What I learned while grafting

All righty then, I have started to graft the two parts of my Juno together.

The Waste Yarn Method
First I tried the suggested lace grafting by knitting an additional row or two with some waste yarn and then following the yarn. It sounds very easy to do but it was a disaster. I just could not figure out when to move from knitting needle 1 to knitting needle 2. Sure, I see exactly where the thread should be following the waste yarn on one knitting needle, but when do I move my thread to the other knitting needle to follow the waste yarn on the other side? Even reading the directions and then looking at my stitches, it just did not click for me.

Kitchener Stitch, the standard way
Ok, still the regular option of 'no waste yarn' just the live stitches on two needles. Now follow the directions of grafting:

Set up:
Front - purl leave on
Back - knit leave on


Repeat:
Front - knit drop
Front - purl leave on
Back - purl drop
Back - knit leave on

This is easy and I got that quickly. It is a great method to graft together two pieces of stockinette knitting. It looks wonderful, no seam, but.... here comes the big but(t). It will not work with lace or any yarnovers. You will end up with a nice stockinette row which will be obvious to my eye.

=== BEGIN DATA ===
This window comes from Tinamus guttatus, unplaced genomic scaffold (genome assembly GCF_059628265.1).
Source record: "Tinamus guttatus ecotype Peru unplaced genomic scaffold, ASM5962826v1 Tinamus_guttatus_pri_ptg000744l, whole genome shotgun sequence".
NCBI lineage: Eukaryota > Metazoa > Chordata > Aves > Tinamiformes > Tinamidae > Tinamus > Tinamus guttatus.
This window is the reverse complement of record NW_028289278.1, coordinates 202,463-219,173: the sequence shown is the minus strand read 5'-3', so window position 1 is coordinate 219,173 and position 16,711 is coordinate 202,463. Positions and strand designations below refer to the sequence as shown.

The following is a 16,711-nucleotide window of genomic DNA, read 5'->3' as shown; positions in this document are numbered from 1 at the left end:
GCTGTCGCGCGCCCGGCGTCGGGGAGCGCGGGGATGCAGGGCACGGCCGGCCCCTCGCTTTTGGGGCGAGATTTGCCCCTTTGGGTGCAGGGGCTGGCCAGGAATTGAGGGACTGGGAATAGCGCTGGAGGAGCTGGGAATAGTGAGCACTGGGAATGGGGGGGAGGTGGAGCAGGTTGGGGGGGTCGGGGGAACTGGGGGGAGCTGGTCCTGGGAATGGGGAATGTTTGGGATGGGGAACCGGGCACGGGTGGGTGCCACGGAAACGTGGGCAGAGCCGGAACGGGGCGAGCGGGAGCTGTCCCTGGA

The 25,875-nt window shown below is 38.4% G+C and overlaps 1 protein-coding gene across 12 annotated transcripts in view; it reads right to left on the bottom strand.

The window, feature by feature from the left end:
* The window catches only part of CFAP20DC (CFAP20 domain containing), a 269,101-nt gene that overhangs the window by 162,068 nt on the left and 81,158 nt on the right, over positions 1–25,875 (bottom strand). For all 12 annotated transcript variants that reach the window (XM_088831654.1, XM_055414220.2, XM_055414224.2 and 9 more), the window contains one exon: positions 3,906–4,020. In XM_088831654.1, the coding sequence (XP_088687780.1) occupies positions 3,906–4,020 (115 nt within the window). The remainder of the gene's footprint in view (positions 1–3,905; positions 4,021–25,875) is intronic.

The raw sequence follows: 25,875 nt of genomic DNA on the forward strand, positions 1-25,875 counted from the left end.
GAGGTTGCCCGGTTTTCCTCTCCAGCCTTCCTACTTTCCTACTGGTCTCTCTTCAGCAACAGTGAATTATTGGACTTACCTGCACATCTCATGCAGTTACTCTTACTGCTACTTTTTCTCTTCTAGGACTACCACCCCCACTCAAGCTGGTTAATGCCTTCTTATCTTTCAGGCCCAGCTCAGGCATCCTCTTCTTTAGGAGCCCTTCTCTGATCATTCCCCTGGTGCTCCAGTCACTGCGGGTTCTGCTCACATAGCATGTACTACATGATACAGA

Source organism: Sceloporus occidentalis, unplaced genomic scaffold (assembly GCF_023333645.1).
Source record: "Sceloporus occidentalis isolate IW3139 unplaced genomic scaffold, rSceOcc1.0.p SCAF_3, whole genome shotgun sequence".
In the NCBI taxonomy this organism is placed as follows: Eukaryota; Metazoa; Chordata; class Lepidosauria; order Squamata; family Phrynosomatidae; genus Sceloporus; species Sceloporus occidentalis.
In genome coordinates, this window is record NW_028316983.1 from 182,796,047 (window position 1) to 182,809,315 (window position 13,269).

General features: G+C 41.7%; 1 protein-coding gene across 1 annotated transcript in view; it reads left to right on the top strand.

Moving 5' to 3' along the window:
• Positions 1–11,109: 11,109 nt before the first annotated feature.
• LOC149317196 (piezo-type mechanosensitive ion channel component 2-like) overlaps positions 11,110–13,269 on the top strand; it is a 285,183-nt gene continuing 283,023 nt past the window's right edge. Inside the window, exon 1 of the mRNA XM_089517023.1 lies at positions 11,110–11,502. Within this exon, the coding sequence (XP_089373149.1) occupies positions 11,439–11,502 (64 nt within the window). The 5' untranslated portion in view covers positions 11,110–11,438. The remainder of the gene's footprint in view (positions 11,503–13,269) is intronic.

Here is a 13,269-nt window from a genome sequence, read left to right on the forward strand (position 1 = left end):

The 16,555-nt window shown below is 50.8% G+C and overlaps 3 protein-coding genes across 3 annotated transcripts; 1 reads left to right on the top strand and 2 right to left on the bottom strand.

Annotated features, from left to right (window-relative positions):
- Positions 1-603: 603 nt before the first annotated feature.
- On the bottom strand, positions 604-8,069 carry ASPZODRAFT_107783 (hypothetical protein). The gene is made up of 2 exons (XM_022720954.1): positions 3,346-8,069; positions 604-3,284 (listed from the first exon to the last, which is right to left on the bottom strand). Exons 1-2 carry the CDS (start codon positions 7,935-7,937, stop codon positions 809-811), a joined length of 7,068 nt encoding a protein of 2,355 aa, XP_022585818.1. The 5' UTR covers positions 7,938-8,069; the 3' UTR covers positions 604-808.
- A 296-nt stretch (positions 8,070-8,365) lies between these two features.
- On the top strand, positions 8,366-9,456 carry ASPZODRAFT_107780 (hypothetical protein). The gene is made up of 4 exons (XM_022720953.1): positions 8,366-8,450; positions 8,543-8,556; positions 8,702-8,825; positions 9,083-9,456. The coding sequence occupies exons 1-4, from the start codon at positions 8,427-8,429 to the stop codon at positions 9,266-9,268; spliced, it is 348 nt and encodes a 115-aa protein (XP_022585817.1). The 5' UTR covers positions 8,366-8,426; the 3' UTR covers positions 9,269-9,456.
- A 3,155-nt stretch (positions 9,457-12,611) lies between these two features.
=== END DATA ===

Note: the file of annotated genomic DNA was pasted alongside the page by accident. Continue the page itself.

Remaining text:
I tried it, undid it, tried it again and loosend up the stitch wherever there was a yarnover, but still it was too obvious. I grafted half of the stitches, but ended up with my pattern not being on top of each other, I must have missed a stitch, so I undid some again to see where I had gone wrong. Still, I was not happy with the results.
The worst part overall were the knots that tied up my yarn when I was pulling the thread through the stitchloop. What a big hassle and @#$^*%$ - I needed a drink or two.

Result:
I have decided to undo my grafting and knit the shawl down to the tip. I know now that I have enough yarn from this point onward and I do not mind if it is not exactly symmetic.
This does not mean that I give up on grafting, actually I liked it and it was very easy to learn. It just was not right for this pattern.
Whew, now I feel much better.

2 comments:

  1. Some of my greatest knitting disasters have involved kitchener stitch. And lace. And wine. Good call on the knitting to the end.

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  2. Kitchener stitch scares me. It looks so easy, but I tend to mess it up anyway. *sigh*

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